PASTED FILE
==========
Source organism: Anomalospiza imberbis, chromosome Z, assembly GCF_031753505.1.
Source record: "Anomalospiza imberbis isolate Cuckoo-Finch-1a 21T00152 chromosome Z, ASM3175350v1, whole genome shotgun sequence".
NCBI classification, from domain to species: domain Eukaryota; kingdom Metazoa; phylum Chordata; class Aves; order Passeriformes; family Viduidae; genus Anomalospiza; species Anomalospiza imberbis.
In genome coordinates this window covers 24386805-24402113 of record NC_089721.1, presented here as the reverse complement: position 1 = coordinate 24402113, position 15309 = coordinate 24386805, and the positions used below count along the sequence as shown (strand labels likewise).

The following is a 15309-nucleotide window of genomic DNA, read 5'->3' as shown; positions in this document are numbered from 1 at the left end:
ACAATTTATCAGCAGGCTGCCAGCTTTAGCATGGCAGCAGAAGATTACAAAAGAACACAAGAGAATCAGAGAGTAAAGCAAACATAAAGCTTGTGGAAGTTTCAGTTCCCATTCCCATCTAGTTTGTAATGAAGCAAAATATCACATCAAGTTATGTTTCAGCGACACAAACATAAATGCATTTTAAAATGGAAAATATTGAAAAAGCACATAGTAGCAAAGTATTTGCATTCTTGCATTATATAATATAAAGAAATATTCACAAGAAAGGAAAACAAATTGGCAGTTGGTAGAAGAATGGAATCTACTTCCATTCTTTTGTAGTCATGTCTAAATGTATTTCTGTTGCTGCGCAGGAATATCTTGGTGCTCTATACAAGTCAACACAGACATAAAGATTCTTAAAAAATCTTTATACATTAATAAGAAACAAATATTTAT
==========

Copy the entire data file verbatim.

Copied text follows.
Source organism: Anomalospiza imberbis, chromosome Z, assembly GCF_031753505.1.
Source record: "Anomalospiza imberbis isolate Cuckoo-Finch-1a 21T00152 chromosome Z, ASM3175350v1, whole genome shotgun sequence".
NCBI classification, from domain to species: domain Eukaryota; kingdom Metazoa; phylum Chordata; class Aves; order Passeriformes; family Viduidae; genus Anomalospiza; species Anomalospiza imberbis.
In genome coordinates this window covers 24386805-24402113 of record NC_089721.1, presented here as the reverse complement: position 1 = coordinate 24402113, position 15309 = coordinate 24386805, and the positions used below count along the sequence as shown (strand labels likewise).

The following is a 15309-nucleotide window of genomic DNA, read 5'->3' as shown; positions in this document are numbered from 1 at the left end:
ACAATTTATCAGCAGGCTGCCAGCTTTAGCATGGCAGCAGAAGATTACAAAAGAACACAAGAGAATCAGAGAGTAAAGCAAACATAAAGCTTGTGGAAGTTTCAGTTCCCATTCCCATCTAGTTTGTAATGAAGCAAAATATCACATCAAGTTATGTTTCAGCGACACAAACATAAATGCATTTTAAAATGGAAAATATTGAAAAAGCACATAGTAGCAAAGTATTTGCATTCTTGCATTATATAATATAAAGAAATATTCACAAGAAAGGAAAACAAATTGGCAGTTGGTAGAAGAATGGAATCTACTTCCATTCTTTTGTAGTCATGTCTAAATGTATTTCTGTTGCTGCGCAGGAATATCTTGGTGCTCTATACAAGTCAACACAGACATAAAGATTCTTAAAAAATCTTTATACATTAATAAGAAACAAATATTTAT